Enter Mr. Tough Guy Sean O’Brien. The Teamsters union chief said no — his members have been giving too much back to the jackasses who have been running Yellow into the ground for too long. Yellow said that if the union didn’t compromise, it would go out of business.


O’Brien’s response: A photo on Twitter of a gravestone, with the epitaph: “Yellow 1924-2023.”


Was it a bluff? Yeah probably, but it was a pretty dopey one. Maybe O’Brien wanted to squeeze a few more bucks out of Yellow in labor concessions, even though Yellow isn’t exactly rolling in cash and wasn’t bluffing about bankruptcy.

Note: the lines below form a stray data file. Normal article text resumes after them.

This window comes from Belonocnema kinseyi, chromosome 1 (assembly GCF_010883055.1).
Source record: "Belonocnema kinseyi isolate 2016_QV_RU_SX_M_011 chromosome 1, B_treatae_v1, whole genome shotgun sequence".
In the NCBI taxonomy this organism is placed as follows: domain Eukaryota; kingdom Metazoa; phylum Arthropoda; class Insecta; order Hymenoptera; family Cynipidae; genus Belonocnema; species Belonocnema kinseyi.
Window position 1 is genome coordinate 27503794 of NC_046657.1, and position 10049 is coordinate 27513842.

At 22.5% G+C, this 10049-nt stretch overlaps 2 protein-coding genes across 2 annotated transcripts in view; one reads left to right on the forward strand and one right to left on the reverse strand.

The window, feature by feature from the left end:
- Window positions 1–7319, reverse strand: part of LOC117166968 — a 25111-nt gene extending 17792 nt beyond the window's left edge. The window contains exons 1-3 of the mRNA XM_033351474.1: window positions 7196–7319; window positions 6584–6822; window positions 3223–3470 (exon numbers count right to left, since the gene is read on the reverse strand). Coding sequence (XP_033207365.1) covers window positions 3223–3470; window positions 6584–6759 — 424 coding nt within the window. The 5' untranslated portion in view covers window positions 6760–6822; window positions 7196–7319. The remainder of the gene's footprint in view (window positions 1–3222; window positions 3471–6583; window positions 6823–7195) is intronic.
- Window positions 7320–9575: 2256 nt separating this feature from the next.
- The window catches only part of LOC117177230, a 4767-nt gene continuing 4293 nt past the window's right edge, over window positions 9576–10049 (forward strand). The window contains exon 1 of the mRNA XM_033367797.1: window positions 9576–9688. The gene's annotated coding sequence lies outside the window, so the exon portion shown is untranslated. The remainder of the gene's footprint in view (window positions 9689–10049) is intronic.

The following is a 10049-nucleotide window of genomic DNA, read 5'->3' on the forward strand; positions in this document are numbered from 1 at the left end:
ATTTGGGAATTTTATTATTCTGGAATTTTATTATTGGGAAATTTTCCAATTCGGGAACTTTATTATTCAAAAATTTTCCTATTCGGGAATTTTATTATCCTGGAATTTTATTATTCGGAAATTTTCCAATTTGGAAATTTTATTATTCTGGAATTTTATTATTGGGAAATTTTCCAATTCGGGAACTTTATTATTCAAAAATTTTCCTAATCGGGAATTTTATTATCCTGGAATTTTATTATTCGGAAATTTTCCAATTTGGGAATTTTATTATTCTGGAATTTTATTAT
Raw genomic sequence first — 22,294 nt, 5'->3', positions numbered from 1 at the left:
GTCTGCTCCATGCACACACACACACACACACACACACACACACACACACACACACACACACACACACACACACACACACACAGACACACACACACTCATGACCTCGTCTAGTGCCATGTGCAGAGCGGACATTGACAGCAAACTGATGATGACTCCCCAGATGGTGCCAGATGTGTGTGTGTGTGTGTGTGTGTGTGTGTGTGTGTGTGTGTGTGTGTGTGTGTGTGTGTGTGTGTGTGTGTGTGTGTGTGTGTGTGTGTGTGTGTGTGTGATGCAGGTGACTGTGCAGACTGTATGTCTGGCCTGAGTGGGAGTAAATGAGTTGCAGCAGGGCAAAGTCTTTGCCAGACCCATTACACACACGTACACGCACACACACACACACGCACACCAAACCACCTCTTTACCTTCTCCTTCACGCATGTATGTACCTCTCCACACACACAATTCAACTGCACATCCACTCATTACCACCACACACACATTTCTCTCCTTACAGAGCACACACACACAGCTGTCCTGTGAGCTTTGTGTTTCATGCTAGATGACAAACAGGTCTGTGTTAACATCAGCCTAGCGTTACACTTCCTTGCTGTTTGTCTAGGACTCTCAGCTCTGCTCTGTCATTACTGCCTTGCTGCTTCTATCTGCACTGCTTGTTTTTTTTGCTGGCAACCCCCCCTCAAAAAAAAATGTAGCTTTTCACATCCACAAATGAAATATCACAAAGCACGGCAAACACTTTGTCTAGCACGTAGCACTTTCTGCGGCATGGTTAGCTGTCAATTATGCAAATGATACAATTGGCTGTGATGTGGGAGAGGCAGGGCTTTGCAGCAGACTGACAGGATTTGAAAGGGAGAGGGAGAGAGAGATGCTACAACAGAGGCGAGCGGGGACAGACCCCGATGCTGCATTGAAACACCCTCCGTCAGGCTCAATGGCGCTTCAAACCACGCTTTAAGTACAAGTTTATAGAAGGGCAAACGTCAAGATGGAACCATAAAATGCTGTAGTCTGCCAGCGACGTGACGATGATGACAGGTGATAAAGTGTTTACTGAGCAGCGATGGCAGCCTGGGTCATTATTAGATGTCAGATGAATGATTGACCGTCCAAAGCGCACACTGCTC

UPS worker brings packages into a building.

Twenty-two thousand teamsters who worked at Yellow lost their jobs.

Dia Dipasupil

Sean’s tactic backfires

In any event, O’Brien’s brinkmanship (if you can call it that) backfired. Yellow filed last week and, yes, 30,000 people, 22,000 of them Teamsters, lost their jobs.


When asked by Fox Business’s Cheryl Casone if he felt any responsibility, O’Brien’s response was “No, not at all,” and that it was all Yellow’s fault. Pretty laughable stuff for anyone with half a brain, including his members, whom I hear put pressure on O’Brien to launch last-minute negotiations with the company.


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O’Brien says the company called him first. Either way, it was too late: Company officials told me they told O’Brien his intransigence caused all customers to bolt to other carriers.